Ken Thompson (Unix)

You can’t trust code that you did not create totally yourself.
Ken Thompson

Kenneth (Ken) Lane Thompson (Source:
Kenneth (Ken) Lane Thompson (Source:

At the end of the 1960s, the young engineer at AT&T Bell Labs Kenneth (Ken) Lane Thompson (born 4 February 1943) worked on the project of the Multics operating system. Multics (Multiplexing Information and Computer Services) was an experimental operating system for the GE-645 mainframe, developed in the 1960s by the Massachusetts Institute of Technology, Bell Labs, and General Electric. It introduced many innovations but had many problems, and at the end of the 1960s, Bell Labs, frustrated by the slow progress and difficulties, pulled out of the project. Thus Thompson, with the help of his colleagues Dennis Ritchie, Douglas McIlroy, and Joe Ossanna, decided to experiment with some Multics concepts and to redo it on a much smaller scale. Thus in 1969, the idea of the now ubiquitous Unix was born.

While Ken Thompson still had access to the Multics environment, he wrote simulations for the new file and paging system on it. Later the group continued his work on blackboards and scribbled notes. Also in 1969, Thompson developed a very attractive game, Space Travel, first written on Multics, then transliterated into Fortran for GECOS, and finally for a little-used PDP-7 at Bell Labs. The same PDP-7 then he decided to use for the implementation of the first UNIX. On this PDP-7 and using its assembly language, the team of researchers (initially without financial support from Bell Labs) led by Thompson and Ritchie, developed a hierarchical file system, the concepts of computer processes and device files, a command-line interpreter, and some small utility programs.

The name Unics was coined in 1970 by the team member Brian Kernighan, who played on Multics name. Unics (Uniplexed information and computing system) could eventually support multiple simultaneous users and was later shortened to Unix.

Structurally, the file system of PDP-7 Unix was nearly identical to today’s, for example, it had:
1. An i-list: a linear array of i-nodes each describing a file. An i-node contained less than it does now, but the essential information was the same: the protection mode of the file, its type and size, and the list of physical blocks holding the contents.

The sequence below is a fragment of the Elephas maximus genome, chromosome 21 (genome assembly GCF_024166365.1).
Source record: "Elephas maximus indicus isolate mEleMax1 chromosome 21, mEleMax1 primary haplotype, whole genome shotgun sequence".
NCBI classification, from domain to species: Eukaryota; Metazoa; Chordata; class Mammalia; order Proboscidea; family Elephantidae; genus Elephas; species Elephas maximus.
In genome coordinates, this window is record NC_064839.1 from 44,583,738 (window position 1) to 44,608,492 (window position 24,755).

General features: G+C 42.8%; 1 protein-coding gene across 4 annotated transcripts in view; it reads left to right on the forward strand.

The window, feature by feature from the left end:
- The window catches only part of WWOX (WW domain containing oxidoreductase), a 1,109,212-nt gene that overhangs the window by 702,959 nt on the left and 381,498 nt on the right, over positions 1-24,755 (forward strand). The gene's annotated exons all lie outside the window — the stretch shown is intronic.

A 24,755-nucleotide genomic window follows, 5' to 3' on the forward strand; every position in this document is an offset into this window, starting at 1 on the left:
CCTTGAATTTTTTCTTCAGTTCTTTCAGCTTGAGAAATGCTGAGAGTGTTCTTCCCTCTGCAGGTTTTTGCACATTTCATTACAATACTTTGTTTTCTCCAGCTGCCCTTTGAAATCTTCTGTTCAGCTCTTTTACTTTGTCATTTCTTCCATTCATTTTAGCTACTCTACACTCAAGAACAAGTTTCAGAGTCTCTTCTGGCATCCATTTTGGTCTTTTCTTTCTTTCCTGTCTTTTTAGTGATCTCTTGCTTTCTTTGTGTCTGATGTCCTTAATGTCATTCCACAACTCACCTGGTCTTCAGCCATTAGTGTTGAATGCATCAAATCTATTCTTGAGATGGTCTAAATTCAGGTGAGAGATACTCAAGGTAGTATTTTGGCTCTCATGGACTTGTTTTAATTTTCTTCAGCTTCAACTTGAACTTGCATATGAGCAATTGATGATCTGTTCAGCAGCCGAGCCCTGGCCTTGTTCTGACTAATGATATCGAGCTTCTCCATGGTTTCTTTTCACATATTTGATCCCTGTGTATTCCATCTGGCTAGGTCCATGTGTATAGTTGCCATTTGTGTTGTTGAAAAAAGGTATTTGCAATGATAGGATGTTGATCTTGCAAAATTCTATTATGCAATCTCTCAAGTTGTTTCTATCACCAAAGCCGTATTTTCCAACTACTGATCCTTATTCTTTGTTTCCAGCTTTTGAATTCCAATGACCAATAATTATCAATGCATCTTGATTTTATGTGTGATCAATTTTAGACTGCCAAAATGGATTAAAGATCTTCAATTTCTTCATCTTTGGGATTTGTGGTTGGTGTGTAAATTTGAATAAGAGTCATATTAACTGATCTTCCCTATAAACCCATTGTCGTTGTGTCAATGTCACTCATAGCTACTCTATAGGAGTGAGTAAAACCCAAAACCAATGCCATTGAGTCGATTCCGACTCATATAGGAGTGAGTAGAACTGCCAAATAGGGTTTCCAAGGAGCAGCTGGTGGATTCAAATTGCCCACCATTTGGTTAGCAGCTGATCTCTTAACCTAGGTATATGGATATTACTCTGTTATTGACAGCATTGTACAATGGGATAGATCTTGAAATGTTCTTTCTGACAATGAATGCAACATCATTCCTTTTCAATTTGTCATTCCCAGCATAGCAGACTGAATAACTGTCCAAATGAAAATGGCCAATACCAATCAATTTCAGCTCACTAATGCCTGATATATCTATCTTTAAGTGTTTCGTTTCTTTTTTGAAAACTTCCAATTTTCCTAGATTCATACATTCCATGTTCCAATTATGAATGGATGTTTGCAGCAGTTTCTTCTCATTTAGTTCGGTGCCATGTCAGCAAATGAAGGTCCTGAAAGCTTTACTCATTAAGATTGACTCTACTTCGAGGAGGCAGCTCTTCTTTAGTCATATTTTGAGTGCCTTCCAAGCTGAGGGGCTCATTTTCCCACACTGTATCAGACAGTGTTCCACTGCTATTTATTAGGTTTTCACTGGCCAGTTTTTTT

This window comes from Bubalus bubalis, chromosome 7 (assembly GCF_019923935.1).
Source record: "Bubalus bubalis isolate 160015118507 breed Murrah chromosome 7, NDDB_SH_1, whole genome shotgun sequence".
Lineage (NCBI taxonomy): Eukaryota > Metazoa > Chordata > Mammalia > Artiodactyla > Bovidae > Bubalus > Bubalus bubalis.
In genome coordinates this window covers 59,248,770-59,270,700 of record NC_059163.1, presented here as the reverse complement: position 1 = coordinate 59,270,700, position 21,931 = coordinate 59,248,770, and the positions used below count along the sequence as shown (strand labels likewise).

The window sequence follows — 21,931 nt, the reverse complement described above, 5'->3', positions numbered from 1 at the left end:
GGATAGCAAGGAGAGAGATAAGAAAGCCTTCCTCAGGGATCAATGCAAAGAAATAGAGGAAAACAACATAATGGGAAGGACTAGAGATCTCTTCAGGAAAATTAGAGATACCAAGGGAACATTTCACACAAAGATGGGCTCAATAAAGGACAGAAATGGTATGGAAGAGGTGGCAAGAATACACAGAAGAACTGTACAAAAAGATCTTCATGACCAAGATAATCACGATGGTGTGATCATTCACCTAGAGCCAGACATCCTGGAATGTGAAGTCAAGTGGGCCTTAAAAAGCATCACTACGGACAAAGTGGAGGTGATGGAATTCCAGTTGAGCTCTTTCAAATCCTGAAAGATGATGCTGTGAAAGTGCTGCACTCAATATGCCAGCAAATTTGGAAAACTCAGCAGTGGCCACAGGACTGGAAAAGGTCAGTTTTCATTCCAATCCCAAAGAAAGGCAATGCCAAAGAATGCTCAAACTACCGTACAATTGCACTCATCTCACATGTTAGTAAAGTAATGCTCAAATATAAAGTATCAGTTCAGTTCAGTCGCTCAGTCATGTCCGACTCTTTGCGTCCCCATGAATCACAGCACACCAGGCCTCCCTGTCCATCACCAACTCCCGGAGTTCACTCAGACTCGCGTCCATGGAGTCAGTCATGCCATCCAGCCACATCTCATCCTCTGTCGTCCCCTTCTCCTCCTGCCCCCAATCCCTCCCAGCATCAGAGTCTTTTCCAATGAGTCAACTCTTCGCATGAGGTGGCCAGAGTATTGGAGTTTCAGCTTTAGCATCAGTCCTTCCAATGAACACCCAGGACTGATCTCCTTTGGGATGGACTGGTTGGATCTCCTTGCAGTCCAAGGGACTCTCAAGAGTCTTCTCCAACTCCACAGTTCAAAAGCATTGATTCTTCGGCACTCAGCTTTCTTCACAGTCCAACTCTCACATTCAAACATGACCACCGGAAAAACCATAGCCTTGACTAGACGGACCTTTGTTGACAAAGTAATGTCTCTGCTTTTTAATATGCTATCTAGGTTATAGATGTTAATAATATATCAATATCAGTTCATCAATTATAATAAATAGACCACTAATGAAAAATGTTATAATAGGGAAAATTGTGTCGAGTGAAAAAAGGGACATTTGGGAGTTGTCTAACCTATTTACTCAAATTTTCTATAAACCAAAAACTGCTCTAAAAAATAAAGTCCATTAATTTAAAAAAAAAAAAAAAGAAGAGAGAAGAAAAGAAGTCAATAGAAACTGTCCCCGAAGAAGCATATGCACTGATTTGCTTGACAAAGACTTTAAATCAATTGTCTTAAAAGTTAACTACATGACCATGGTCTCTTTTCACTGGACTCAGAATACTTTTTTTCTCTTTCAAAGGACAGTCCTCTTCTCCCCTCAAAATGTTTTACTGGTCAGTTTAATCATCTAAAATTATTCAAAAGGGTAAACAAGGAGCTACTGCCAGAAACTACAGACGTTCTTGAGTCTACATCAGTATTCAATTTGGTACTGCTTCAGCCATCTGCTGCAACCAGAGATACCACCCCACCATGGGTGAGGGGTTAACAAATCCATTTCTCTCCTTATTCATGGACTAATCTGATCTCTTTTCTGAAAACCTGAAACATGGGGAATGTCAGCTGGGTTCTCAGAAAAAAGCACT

2. Directories: a special kind of file containing a sequence of names and the associated i-number.
3. Special files describing devices. The device specification was not contained explicitly in the i-node, but was instead encoded in the number: specific i-numbers corresponded to specific files.

In 1970 Thompson and Ritchie wanted to use Unix on a much larger machine than the PDP-7 and traded the promise of adding text processing capabilities to Unix for some financial support from Bell, porting the code for a PDP-11/20 machine. Thus for the first time in 1970, the Unix operating system was officially named and ran on the PDP-11/20. It added a text formatting program called roff and a text editor. All three were written in PDP-11/20 assembly language. Bell Labs used this initial “text processing system”, made up of Unix, roff, and the editor, for text processing of patent applications. Roff soon evolved into troff, the first electronic publishing program with a full typesetting capability.

Ken Thompson and Dennis Ritchie, working on PDP-11 and UNIX in 1972
Ken Thompson and Dennis Ritchie, working on PDP-11 and UNIX in 1972

In 1972, Unix was rewritten in the C programming language, contrary to the general notion at the time “that something as complex as an operating system, which must deal with time-critical events, had to be written exclusively in assembly language” (although Unix was not the first OS, written in a high-level language, it was Burroughs B5000 from 1961). C language was created by Ritchie as an improved version of B language, created by Thompson as a translation of BCPL from Martin Richards. The migration from assembly language to the higher-level language C resulted in much more portable software, requiring only a relatively small amount of machine-dependent code to be replaced when porting Unix to other computing platforms.

AT&T made Unix available to universities and commercial firms, as well as the United States government, under licenses. The licenses included all source code including the machine-dependent parts of the kernel, which were written in PDP-11 assembly code. Copies of the annotated Unix kernel sources circulated widely in the late 1970s in the form of a much-copied book, which led to considerable use of Unix as an educational example. At some point, ARPA (Advanced Research Projects Agency) adopted Unix as a standard language for the Arpanet (the predecessor of the Internet) community.

During the late 1970s and early 1980s, the influence of Unix in academic circles led to the large-scale adoption of Unix (particularly of the BSD version, originating from the University of California, Berkeley) by many commercial startups, for example, Solaris, HP-UX, and AIX. Today, in addition to certified Unix systems such as those already mentioned, Unix-like operating systems such as Linux and BSD descendants (FreeBSD, NetBSD, and OpenBSD) are commonly encountered in a variety of modern servers, workstations, mobile devices, and embedded systems, including macOS computers and Android mobile devices